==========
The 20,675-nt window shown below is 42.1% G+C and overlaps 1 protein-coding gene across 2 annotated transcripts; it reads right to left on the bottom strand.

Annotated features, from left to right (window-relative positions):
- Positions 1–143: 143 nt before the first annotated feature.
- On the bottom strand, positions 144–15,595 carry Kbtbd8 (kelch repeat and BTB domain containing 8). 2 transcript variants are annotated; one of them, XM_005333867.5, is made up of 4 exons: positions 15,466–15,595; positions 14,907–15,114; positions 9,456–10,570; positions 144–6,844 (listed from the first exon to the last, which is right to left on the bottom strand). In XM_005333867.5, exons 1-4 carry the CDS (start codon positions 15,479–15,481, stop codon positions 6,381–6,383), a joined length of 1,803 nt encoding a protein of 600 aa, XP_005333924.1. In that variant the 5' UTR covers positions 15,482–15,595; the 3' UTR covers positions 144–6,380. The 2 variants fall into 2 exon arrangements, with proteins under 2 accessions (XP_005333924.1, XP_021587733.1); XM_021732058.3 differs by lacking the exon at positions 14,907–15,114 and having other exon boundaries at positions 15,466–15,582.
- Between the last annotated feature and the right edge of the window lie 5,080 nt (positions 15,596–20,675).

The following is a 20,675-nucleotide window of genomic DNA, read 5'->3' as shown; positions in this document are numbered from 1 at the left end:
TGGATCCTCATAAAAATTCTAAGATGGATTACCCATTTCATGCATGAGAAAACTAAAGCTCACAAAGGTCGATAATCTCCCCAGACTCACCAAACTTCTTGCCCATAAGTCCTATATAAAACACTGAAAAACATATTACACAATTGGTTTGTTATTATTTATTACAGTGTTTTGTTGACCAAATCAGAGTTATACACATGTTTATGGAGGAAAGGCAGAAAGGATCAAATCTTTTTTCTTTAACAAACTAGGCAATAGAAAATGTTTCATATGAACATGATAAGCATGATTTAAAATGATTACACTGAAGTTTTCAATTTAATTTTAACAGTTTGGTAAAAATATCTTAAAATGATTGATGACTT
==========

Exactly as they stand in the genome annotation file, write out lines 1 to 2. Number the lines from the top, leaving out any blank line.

The 20,675-nt window shown below is 42.1% G+C and overlaps 1 protein-coding gene across 2 annotated transcripts; it reads right to left on the bottom strand.

Annotated features, from left to right (window-relative positions):